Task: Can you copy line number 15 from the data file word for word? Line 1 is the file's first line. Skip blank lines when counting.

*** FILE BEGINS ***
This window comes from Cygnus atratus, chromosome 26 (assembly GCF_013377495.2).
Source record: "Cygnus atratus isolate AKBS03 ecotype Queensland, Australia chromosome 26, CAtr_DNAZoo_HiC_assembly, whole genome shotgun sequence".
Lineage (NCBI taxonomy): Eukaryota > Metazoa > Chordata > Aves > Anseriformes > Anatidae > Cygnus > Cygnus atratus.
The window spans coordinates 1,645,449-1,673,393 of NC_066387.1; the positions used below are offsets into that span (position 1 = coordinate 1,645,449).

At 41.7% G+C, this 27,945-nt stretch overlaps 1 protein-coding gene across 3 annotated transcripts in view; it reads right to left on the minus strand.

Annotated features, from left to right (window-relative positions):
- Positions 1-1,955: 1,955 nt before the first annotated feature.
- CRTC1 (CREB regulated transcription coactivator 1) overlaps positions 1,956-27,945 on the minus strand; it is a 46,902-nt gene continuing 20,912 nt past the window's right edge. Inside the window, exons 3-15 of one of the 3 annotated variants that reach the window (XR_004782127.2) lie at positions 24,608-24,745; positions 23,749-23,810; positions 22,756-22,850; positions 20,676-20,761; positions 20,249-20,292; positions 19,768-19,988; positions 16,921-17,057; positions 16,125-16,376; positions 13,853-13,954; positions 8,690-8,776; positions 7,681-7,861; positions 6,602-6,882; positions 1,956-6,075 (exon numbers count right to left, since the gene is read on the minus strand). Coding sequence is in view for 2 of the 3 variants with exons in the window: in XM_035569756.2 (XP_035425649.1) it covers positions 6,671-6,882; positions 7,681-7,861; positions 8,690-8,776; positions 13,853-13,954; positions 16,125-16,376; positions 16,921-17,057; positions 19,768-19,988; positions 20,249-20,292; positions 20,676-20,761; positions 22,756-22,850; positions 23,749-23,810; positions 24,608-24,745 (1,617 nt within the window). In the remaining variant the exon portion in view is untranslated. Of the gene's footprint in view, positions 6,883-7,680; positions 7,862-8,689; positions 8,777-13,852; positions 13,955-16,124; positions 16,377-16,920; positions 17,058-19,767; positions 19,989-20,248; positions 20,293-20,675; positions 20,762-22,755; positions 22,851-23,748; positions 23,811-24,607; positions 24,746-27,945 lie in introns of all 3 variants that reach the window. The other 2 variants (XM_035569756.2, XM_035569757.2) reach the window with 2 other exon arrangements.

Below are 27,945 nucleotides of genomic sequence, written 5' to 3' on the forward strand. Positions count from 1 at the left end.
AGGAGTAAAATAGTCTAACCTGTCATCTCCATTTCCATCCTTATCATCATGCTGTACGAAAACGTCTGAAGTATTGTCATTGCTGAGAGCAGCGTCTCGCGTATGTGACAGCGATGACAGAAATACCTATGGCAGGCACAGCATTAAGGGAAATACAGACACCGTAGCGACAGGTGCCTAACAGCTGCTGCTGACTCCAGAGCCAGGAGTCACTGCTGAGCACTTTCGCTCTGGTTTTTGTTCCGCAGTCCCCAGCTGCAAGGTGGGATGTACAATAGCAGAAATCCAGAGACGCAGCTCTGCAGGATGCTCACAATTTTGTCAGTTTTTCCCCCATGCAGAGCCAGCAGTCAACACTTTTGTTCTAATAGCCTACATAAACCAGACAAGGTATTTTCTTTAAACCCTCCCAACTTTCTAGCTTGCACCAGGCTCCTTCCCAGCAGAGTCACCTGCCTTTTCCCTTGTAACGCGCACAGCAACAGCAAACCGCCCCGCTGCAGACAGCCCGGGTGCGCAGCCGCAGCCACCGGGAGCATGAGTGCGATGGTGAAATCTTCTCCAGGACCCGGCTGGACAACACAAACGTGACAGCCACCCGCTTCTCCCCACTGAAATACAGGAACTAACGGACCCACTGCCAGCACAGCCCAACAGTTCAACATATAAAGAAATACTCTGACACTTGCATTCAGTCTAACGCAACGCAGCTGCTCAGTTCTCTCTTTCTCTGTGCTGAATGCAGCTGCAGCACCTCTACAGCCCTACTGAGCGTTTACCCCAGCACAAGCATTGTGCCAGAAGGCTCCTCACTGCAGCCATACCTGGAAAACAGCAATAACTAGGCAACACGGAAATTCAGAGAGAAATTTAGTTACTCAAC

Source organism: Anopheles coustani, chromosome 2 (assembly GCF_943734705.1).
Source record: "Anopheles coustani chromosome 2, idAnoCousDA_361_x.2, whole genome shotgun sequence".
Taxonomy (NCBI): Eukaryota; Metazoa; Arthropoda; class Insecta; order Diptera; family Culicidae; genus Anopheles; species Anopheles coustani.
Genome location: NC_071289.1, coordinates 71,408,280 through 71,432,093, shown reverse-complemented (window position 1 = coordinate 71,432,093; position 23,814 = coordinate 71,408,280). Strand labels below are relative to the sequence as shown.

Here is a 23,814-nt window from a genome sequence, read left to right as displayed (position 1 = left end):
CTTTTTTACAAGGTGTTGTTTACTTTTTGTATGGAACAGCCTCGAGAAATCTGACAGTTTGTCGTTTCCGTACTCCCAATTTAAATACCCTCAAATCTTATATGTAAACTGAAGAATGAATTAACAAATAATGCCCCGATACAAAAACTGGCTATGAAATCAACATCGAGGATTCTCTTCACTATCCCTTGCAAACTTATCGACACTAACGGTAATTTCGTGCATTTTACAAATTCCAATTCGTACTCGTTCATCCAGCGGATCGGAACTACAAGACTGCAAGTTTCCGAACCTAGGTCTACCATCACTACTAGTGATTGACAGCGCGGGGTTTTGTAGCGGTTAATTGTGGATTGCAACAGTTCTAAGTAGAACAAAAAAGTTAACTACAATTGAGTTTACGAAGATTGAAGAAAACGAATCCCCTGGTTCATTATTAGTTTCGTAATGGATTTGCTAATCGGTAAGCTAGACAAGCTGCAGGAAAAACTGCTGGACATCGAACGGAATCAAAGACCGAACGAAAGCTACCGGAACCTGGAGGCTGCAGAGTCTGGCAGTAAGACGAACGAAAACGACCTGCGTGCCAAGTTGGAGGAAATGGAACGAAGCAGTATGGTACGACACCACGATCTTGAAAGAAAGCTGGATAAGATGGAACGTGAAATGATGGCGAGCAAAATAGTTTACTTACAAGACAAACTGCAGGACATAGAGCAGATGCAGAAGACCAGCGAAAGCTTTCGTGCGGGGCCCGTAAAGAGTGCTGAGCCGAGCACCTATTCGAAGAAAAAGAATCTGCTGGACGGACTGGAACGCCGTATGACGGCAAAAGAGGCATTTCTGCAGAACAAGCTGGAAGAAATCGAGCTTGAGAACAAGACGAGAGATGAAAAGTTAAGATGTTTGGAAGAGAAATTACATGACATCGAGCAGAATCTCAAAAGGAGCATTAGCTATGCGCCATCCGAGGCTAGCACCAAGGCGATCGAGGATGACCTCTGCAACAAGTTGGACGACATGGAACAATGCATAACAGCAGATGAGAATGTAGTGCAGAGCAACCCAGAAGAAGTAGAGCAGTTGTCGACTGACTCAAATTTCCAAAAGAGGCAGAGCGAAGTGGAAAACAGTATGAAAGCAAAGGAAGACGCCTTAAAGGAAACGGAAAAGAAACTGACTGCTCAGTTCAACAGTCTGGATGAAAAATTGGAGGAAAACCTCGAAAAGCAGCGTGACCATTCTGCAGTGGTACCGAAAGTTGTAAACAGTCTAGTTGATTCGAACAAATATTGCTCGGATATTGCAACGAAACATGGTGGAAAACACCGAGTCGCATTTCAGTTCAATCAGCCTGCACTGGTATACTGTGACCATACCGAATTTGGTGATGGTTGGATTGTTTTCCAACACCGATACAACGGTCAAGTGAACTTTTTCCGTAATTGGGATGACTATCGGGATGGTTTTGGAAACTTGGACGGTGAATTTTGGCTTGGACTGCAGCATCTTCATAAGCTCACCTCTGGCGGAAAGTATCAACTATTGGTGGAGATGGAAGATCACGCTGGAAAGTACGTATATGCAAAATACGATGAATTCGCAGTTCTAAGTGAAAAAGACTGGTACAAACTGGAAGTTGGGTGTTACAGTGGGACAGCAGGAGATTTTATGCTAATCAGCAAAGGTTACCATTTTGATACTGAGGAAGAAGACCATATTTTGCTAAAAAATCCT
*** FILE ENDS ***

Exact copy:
Here is a 23,814-nt window from a genome sequence, read left to right as displayed (position 1 = left end):